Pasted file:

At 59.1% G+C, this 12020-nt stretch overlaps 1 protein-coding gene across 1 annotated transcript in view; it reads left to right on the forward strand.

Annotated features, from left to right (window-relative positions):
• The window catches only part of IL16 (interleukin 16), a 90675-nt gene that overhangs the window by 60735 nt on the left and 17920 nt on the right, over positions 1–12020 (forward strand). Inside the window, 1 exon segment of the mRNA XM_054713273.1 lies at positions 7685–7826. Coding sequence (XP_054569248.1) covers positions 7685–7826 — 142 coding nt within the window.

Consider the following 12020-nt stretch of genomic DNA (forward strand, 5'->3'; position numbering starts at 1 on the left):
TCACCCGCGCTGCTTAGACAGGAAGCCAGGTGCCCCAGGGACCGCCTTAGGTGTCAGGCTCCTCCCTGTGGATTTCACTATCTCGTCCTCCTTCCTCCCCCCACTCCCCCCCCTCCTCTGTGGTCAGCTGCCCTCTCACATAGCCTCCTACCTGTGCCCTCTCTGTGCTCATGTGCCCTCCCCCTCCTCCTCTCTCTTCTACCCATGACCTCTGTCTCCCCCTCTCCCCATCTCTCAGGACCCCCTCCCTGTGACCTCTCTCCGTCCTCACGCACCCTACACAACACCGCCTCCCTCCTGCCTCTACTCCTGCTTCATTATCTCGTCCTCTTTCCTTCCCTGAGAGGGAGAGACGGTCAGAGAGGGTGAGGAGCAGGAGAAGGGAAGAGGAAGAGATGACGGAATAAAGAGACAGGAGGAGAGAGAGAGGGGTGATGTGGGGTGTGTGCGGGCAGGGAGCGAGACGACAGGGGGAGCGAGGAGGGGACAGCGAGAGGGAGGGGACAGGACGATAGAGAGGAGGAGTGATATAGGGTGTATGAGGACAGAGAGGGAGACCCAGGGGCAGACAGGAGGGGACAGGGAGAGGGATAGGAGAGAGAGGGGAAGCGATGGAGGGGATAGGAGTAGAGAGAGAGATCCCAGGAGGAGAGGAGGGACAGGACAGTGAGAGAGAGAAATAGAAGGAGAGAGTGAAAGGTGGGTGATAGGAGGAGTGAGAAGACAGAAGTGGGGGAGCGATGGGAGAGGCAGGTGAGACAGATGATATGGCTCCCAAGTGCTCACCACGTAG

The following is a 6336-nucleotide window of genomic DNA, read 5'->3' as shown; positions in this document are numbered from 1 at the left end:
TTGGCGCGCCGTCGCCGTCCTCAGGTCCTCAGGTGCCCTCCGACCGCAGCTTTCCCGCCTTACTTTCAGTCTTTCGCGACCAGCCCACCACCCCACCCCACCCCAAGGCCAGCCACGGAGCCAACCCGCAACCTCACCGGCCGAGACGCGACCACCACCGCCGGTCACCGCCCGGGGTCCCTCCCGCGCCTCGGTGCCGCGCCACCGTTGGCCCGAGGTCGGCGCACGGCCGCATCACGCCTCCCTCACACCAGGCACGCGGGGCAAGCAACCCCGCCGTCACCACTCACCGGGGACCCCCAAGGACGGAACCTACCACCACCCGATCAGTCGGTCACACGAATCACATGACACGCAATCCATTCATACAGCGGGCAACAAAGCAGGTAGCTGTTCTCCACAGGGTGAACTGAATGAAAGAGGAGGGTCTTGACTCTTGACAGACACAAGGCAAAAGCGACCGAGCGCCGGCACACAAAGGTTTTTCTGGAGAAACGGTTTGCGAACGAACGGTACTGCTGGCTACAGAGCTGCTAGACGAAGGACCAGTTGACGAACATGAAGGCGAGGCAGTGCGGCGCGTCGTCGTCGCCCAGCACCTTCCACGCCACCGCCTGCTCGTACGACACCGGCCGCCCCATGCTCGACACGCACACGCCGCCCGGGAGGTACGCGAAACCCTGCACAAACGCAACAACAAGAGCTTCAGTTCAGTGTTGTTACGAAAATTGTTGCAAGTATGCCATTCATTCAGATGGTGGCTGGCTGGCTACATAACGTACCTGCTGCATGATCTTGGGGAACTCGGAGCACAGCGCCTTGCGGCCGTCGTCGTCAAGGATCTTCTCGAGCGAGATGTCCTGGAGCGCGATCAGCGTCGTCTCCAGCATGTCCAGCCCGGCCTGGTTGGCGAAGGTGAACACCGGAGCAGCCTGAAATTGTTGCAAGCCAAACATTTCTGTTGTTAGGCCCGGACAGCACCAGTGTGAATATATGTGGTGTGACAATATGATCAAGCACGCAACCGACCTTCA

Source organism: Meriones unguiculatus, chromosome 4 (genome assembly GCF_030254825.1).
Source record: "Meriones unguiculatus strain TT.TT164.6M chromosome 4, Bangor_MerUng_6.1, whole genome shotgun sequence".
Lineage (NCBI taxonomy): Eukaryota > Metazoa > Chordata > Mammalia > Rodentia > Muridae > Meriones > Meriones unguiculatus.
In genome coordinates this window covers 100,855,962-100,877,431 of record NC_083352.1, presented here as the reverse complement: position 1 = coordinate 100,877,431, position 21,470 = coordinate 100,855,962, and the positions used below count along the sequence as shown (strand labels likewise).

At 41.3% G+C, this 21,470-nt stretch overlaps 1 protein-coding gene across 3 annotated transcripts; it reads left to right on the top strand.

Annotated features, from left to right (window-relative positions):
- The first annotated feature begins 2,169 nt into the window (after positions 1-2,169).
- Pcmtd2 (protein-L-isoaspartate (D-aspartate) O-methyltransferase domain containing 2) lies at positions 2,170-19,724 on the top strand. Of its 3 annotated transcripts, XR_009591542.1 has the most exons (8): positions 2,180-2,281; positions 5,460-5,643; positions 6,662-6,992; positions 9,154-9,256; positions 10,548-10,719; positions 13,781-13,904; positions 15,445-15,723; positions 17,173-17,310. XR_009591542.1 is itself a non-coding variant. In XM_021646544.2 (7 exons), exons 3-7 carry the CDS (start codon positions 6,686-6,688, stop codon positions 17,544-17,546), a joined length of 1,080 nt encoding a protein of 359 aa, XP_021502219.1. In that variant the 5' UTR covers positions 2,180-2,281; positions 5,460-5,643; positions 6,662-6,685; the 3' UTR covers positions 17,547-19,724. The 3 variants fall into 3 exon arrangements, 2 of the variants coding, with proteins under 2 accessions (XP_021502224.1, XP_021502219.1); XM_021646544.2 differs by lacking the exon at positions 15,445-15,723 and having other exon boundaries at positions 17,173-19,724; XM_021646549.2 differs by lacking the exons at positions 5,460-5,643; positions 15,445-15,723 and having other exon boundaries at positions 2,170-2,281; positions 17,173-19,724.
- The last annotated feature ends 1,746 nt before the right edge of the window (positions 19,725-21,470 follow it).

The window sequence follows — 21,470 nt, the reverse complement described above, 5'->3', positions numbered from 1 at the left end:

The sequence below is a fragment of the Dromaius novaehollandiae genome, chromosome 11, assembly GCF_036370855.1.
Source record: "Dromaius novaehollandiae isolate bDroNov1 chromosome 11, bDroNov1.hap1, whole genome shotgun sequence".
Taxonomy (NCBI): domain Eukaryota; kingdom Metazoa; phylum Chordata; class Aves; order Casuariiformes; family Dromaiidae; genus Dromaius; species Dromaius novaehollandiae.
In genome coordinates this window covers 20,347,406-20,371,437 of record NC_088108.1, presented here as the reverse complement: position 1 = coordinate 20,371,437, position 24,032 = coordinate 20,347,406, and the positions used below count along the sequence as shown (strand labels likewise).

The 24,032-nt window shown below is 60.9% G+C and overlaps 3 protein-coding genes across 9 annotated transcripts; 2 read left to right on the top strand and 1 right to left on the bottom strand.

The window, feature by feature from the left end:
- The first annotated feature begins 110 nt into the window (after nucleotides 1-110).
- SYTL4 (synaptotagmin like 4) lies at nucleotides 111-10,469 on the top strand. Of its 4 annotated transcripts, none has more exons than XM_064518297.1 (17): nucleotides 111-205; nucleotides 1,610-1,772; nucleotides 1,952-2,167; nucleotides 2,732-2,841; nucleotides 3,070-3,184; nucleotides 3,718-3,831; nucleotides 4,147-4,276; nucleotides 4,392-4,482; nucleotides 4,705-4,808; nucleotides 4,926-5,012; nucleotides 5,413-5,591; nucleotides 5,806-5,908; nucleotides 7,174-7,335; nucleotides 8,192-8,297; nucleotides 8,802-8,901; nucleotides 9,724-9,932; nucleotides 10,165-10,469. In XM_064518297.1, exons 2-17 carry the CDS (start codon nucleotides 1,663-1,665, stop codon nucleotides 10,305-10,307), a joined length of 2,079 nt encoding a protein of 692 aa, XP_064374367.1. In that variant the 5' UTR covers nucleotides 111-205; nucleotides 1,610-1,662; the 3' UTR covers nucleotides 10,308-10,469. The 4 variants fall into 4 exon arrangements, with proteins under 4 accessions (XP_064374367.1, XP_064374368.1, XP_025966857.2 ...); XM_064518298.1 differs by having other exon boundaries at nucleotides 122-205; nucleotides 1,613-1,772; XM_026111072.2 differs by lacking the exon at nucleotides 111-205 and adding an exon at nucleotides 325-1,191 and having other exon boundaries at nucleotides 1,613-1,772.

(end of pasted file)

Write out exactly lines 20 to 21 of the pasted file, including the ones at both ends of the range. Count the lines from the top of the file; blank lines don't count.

Taxonomy (NCBI): domain Eukaryota; kingdom Metazoa; phylum Chordata; class Aves; order Casuariiformes; family Dromaiidae; genus Dromaius; species Dromaius novaehollandiae.
In genome coordinates this window covers 20,347,406-20,371,437 of record NC_088108.1, presented here as the reverse complement: position 1 = coordinate 20,371,437, position 24,032 = coordinate 20,347,406, and the positions used below count along the sequence as shown (strand labels likewise).